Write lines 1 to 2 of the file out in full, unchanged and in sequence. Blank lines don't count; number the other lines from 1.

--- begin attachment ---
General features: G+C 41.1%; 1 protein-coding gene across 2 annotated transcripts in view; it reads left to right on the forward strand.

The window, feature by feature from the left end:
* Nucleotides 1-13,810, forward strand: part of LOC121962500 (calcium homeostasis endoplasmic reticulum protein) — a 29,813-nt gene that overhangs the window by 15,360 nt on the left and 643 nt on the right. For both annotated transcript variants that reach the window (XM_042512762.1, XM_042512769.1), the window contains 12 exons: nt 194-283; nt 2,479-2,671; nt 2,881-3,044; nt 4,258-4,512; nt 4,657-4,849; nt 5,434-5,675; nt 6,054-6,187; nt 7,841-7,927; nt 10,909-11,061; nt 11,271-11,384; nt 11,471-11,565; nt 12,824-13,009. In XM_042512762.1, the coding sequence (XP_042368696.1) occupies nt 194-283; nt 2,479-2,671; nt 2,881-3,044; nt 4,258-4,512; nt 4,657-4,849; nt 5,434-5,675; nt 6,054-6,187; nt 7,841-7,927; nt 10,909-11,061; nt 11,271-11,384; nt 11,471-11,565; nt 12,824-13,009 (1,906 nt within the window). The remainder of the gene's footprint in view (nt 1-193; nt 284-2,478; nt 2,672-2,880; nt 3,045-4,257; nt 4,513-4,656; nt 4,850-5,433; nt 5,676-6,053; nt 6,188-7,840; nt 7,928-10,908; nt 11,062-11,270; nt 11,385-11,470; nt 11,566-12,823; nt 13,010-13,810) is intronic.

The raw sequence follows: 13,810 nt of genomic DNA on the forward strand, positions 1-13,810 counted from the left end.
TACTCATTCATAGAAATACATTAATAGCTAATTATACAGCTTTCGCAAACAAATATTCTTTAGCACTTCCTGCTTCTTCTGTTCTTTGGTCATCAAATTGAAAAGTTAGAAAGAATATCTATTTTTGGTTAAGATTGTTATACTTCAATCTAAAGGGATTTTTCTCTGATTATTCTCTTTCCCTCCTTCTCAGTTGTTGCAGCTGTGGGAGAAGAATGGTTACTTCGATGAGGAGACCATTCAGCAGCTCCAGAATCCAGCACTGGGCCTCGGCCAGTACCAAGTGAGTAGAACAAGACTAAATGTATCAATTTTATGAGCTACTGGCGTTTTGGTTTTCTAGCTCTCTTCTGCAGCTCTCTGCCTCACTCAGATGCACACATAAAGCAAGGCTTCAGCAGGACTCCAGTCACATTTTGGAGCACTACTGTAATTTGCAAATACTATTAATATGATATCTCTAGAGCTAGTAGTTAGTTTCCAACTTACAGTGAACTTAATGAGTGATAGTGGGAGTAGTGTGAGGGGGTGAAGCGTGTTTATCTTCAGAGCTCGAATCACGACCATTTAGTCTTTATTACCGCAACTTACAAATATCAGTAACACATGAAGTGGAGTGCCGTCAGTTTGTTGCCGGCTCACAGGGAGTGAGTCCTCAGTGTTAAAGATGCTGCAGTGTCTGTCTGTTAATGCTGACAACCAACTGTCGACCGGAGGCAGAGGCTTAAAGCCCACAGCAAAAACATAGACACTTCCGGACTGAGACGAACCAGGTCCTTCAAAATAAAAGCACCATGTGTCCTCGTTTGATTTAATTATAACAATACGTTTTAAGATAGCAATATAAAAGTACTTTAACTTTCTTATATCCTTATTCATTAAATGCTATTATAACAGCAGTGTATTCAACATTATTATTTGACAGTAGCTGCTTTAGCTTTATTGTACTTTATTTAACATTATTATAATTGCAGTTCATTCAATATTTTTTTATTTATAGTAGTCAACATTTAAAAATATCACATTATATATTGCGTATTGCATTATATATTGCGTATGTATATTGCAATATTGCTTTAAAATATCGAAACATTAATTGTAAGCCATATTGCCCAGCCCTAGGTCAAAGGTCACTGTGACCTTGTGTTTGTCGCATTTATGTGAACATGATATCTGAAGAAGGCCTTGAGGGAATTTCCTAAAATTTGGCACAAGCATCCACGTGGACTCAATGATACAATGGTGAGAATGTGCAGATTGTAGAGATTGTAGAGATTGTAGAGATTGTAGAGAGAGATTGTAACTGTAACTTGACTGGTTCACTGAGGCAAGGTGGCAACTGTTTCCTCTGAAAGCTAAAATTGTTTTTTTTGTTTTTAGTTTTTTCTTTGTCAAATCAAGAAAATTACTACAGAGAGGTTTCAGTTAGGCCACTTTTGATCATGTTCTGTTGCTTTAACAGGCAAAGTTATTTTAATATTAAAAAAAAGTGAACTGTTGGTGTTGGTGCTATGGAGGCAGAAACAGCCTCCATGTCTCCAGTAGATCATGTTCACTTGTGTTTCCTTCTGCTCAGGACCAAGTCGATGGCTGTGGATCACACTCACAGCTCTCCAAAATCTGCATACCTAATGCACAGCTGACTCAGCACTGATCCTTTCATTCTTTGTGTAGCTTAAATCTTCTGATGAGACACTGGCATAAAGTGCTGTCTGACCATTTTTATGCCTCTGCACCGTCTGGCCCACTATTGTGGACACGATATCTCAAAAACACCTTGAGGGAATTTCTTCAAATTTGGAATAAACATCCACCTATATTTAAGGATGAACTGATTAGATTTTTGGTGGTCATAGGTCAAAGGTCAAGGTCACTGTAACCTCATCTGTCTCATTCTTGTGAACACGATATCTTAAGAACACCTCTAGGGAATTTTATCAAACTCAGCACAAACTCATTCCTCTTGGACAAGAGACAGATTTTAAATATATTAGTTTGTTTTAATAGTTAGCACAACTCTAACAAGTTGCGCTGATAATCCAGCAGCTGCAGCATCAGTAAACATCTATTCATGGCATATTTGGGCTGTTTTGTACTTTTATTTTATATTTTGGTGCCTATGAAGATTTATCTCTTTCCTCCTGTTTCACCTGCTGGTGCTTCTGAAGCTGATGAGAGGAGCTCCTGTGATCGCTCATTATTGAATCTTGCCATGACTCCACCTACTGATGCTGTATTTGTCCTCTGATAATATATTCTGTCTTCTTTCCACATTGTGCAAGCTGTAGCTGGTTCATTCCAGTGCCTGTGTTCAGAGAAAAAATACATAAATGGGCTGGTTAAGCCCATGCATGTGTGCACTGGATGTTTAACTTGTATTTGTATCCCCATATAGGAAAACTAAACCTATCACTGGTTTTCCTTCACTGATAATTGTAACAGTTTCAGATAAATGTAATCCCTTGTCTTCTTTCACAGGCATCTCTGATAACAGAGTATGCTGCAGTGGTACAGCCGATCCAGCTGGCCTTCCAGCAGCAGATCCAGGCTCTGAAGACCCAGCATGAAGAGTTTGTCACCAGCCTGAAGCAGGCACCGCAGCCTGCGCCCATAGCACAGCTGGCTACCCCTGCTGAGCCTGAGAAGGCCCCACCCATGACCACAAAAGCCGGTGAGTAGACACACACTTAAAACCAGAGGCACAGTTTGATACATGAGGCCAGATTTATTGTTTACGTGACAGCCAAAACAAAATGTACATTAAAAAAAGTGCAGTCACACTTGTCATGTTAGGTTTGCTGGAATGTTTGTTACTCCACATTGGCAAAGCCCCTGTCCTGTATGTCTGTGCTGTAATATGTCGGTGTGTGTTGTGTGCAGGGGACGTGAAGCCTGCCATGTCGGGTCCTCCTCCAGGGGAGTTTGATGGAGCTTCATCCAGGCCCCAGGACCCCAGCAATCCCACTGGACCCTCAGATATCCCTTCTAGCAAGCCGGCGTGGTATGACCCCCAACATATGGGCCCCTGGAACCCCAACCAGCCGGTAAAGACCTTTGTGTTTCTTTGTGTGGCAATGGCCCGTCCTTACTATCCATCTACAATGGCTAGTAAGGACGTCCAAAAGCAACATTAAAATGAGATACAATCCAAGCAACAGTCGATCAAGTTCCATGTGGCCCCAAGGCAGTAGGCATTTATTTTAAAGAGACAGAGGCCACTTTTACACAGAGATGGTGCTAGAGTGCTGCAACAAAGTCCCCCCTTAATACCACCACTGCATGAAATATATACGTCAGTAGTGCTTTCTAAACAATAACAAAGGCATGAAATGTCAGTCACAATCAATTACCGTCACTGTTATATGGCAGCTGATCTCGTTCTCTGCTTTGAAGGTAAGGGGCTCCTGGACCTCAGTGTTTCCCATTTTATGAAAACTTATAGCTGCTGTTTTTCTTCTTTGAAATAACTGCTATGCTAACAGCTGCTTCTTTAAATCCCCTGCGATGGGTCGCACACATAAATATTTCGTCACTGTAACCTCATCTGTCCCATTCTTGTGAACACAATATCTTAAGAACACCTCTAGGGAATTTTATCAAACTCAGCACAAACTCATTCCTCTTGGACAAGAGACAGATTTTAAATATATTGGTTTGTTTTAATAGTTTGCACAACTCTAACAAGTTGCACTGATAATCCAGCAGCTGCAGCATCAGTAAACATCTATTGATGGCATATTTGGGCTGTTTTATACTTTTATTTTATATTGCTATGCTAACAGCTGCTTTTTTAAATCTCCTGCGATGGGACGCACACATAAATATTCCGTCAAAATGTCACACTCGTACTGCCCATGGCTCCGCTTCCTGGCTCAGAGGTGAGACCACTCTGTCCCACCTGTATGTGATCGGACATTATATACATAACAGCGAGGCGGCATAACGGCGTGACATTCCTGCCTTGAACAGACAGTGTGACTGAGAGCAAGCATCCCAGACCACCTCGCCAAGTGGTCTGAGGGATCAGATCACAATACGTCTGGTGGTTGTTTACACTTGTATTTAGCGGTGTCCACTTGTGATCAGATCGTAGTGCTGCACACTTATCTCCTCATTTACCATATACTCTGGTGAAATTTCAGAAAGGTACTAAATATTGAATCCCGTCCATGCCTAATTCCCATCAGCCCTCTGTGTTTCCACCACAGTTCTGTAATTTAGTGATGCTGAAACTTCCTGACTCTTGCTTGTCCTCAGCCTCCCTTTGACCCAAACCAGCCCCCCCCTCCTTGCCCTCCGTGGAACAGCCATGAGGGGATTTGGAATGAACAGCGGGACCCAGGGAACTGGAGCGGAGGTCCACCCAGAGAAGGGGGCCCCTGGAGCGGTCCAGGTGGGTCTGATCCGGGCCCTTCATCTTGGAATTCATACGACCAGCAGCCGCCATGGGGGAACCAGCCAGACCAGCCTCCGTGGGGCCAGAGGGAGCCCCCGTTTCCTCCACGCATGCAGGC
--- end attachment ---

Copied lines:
General features: G+C 41.1%; 1 protein-coding gene across 2 annotated transcripts in view; it reads left to right on the forward strand.

The window, feature by feature from the left end: